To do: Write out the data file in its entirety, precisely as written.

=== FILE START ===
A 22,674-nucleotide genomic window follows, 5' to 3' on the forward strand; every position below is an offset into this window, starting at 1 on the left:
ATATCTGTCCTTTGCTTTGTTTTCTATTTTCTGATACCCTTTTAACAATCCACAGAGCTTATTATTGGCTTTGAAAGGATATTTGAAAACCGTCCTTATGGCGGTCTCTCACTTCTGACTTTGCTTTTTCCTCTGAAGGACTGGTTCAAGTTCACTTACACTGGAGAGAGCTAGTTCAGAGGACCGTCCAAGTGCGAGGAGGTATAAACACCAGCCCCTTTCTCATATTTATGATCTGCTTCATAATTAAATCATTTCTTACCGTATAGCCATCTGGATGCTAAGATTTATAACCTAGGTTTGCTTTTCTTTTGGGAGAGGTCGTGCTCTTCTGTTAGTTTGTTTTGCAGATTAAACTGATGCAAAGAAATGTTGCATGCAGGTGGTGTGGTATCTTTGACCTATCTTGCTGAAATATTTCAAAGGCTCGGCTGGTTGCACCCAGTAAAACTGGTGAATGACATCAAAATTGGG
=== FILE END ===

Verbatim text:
A 22,674-nucleotide genomic window follows, 5' to 3' on the forward strand; every position below is an offset into this window, starting at 1 on the left:
ATATCTGTCCTTTGCTTTGTTTTCTATTTTCTGATACCCTTTTAACAATCCACAGAGCTTATTATTGGCTTTGAAAGGATATTTGAAAACCGTCCTTATGGCGGTCTCTCACTTCTGACTTTGCTTTTTCCTCTGAAGGACTGGTTCAAGTTCACTTACACTGGAGAGAGCTAGTTCAGAGGACCGTCCAAGTGCGAGGAGGTATAAACACCAGCCCCTTTCTCATATTTATGATCTGCTTCATAATTAAATCATTTCTTACCGTATAGCCATCTGGATGCTAAGATTTATAACCTAGGTTTGCTTTTCTTTTGGGAGAGGTCGTGCTCTTCTGTTAGTTTGTTTTGCAGATTAAACTGATGCAAAGAAATGTTGCATGCAGGTGGTGTGGTATCTTTGACCTATCTTGCTGAAATATTTCAAAGGCTCGGCTGGTTGCACCCAGTAAAACTGGTGAATGACATCAAAATTGGG